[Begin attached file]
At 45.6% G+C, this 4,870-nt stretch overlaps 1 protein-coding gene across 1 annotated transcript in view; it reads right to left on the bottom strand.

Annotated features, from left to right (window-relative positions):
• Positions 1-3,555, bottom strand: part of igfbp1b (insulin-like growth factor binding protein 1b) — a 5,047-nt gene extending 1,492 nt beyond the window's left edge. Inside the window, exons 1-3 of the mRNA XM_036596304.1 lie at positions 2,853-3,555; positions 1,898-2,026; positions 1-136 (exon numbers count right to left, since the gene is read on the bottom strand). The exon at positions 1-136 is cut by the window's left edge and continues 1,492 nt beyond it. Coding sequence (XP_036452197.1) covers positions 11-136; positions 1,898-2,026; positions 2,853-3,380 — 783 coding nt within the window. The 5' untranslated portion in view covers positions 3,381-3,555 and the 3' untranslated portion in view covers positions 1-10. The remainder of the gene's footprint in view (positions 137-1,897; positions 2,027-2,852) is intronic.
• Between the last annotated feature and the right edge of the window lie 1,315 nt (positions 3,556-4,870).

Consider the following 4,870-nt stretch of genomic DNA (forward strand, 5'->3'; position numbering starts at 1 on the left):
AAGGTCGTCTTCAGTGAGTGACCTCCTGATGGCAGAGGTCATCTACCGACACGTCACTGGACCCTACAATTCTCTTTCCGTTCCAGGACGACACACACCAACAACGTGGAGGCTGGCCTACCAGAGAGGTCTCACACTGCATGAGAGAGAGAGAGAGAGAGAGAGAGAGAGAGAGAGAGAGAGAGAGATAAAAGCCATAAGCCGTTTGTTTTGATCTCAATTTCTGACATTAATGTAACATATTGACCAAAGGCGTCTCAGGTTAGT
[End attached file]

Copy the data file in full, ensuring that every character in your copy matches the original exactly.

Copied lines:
At 45.6% G+C, this 4,870-nt stretch overlaps 1 protein-coding gene across 1 annotated transcript in view; it reads right to left on the bottom strand.

Annotated features, from left to right (window-relative positions):
• Positions 1-3,555, bottom strand: part of igfbp1b (insulin-like growth factor binding protein 1b) — a 5,047-nt gene extending 1,492 nt beyond the window's left edge. Inside the window, exons 1-3 of the mRNA XM_036596304.1 lie at positions 2,853-3,555; positions 1,898-2,026; positions 1-136 (exon numbers count right to left, since the gene is read on the bottom strand). The exon at positions 1-136 is cut by the window's left edge and continues 1,492 nt beyond it. Coding sequence (XP_036452197.1) covers positions 11-136; positions 1,898-2,026; positions 2,853-3,380 — 783 coding nt within the window. The 5' untranslated portion in view covers positions 3,381-3,555 and the 3' untranslated portion in view covers positions 1-10. The remainder of the gene's footprint in view (positions 137-1,897; positions 2,027-2,852) is intronic.
• Between the last annotated feature and the right edge of the window lie 1,315 nt (positions 3,556-4,870).

Consider the following 4,870-nt stretch of genomic DNA (forward strand, 5'->3'; position numbering starts at 1 on the left):
AAGGTCGTCTTCAGTGAGTGACCTCCTGATGGCAGAGGTCATCTACCGACACGTCACTGGACCCTACAATTCTCTTTCCGTTCCAGGACGACACACACCAACAACGTGGAGGCTGGCCTACCAGAGAGGTCTCACACTGCATGAGAGAGAGAGAGAGAGAGAGAGAGAGAGAGAGAGAGAGAGAGAGATAAAAGCCATAAGCCGTTTGTTTTGATCTCAATTTCTGACATTAATGTAACATATTGACCAAAGGCGTCTCAGGTTAGT